“You can only fire so many people and close so many plants,” he continued. “So why not attack your consumption to solve the problem?”
Early on, he and Hector knew they wanted to be roofing contractors, but agreed to be a business development firm that focused on reroofing facilities to become energy efficient.
“At the peak of recession we made the decision to invest in ourselves and start our own company. We were different, we had a story and everyone was in cost-reduction mode,” he said.
The U.S. Dept. of Energy estimates that commercial property owners spend more than $1 billion annually to cover energy costs — with heating and cooling being the main usage drivers. As companies struggled to find ways to cut overhead and energy costs, in particular, the demand for solar and other efficiency solutions continued to grow.
During his presentation at the 2016 Best of Success conference, Hector relayed how SHELL helped an auto dealership become solar-ready by first specifying and installing an energy efficient roofing system, utilizing daylighting and automated lighting to address consumption of imported electricity and temperature simultaneously.
“We harvested the daylight and made sure it was lit properly inside,” he explained to the crowd of industry professionals in Marco Island, Fla. “(The owner) started saving money, and we reduced the internal temperature by roughly 25 degrees. That’s huge. That’s really huge!”
He followed up by saying that after 60 days, a report from the company indicated that employees were happier and production was up. The Gutierrez’s said they aim to reduce the amount of imported energy for every client and, in general, try to forecast a return on investment between four and five years.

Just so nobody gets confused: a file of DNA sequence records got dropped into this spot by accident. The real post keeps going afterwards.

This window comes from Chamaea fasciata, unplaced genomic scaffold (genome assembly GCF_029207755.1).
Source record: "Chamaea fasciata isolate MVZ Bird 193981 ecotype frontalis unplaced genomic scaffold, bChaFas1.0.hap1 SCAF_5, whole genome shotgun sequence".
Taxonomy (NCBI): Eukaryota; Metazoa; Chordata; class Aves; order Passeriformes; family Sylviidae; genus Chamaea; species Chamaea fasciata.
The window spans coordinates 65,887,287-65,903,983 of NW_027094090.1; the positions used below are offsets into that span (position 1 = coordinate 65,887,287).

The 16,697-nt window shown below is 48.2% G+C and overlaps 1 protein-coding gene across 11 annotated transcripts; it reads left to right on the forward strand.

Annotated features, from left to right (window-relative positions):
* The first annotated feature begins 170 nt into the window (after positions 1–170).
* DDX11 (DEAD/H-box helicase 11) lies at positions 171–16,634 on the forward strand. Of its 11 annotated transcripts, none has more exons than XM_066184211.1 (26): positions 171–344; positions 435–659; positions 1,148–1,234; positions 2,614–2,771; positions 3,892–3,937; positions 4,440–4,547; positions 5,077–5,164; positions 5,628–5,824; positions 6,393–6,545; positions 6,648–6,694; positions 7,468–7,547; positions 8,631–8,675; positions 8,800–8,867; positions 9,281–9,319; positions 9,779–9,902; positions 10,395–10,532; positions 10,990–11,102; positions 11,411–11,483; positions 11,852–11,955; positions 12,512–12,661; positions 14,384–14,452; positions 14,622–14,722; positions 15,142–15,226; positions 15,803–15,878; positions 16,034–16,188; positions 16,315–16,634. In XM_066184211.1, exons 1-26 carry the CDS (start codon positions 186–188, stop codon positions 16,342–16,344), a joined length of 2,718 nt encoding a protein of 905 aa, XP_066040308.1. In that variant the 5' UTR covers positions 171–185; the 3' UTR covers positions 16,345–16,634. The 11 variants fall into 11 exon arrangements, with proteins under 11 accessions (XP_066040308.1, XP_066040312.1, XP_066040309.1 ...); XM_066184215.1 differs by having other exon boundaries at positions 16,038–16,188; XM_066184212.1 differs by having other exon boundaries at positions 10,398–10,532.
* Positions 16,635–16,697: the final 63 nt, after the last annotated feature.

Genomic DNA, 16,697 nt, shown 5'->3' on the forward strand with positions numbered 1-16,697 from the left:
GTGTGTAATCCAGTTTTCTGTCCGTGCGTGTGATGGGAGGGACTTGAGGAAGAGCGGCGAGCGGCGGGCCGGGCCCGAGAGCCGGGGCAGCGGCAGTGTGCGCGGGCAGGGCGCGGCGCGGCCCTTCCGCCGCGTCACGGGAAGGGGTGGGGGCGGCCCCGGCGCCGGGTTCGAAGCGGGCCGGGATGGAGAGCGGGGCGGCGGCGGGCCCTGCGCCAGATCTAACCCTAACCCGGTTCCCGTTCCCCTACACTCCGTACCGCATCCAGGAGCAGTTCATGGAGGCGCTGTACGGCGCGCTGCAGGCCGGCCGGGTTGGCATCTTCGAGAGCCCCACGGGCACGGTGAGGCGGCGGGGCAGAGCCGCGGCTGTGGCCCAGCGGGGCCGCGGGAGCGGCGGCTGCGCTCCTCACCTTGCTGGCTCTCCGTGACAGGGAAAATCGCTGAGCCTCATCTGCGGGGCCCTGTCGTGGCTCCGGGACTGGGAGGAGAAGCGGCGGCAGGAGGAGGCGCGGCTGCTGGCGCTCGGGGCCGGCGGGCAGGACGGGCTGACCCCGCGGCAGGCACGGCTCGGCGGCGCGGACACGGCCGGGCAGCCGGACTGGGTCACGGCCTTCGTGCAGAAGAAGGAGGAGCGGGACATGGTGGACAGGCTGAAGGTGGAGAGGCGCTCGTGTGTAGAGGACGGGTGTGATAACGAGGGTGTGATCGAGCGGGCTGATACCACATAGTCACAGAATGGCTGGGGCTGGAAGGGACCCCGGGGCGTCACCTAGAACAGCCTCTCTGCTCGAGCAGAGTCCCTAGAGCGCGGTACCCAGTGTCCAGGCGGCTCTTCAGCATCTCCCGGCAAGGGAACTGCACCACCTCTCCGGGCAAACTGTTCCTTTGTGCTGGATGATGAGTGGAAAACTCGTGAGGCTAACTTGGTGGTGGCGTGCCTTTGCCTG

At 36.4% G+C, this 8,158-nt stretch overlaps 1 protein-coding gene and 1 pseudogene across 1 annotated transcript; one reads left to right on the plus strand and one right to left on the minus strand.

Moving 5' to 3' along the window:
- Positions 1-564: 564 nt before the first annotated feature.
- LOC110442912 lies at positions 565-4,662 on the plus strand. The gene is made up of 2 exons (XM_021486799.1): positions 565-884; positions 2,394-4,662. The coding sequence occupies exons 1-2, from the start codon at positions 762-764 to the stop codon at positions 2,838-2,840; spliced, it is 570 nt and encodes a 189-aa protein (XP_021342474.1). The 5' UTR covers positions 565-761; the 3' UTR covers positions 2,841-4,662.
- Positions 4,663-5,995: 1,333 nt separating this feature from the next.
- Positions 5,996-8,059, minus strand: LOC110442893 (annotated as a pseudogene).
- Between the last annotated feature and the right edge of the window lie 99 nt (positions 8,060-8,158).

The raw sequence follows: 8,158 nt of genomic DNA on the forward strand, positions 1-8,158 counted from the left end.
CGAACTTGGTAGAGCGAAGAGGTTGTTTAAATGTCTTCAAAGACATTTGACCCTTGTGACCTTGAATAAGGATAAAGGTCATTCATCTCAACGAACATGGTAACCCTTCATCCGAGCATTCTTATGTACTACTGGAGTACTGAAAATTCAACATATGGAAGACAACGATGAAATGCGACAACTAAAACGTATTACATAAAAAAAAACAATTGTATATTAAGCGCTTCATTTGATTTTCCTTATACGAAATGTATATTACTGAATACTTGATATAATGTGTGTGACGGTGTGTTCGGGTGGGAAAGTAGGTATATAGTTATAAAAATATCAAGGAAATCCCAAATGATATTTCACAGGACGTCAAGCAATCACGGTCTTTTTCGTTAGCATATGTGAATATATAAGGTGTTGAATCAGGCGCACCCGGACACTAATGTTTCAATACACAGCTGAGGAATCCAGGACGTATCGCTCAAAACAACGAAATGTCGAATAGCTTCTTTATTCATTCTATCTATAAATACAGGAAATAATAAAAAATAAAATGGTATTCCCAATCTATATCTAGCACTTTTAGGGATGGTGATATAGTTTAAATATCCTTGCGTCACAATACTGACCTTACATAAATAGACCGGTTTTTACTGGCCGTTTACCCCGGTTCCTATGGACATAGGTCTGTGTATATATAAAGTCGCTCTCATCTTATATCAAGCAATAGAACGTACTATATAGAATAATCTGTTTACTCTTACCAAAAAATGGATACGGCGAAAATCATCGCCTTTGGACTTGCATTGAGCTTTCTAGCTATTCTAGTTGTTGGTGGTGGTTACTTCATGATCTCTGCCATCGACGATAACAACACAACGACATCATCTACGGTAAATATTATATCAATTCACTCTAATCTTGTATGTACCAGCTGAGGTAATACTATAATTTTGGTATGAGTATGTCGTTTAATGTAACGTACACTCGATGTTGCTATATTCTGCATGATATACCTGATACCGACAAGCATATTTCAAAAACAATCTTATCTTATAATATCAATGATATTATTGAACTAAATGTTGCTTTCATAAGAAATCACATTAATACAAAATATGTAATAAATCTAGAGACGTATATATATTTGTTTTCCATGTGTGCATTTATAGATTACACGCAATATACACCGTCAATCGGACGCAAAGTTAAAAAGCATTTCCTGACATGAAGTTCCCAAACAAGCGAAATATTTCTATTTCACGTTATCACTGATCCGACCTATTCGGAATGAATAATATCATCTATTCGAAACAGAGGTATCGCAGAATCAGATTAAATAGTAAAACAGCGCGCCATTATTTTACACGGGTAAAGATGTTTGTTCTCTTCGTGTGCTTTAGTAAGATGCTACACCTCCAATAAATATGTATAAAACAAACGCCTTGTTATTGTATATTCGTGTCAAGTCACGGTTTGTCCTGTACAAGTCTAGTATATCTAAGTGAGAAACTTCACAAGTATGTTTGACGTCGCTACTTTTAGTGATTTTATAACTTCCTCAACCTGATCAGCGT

Rudy is fast to acknowledge he hasn’t done it on his own. He believes the key is having the right people around him and allowing them to build the company into a success — all centered around their go-to market strategy.
“It’s what differentiates our team from our competitors,” Rudy said of the company’s mission statement. “Develop long-term strategies for companies striving to achieve high-level sustainable building solutions for the reduction of imported energy, carbon emission and a contribution to a greener environment.”
Using third-party software and other technology, they’re able to offer clients ‘good, better, best’ scenarios and lead them to the next phase of energy efficiency.
“What we do is leverage the savings versus the cost of investment, and that client is able to take those savings to the CFO and make a good case for doing it. We focus more on the financial side of the improvement rather than on the technical side of it,” Rudy said.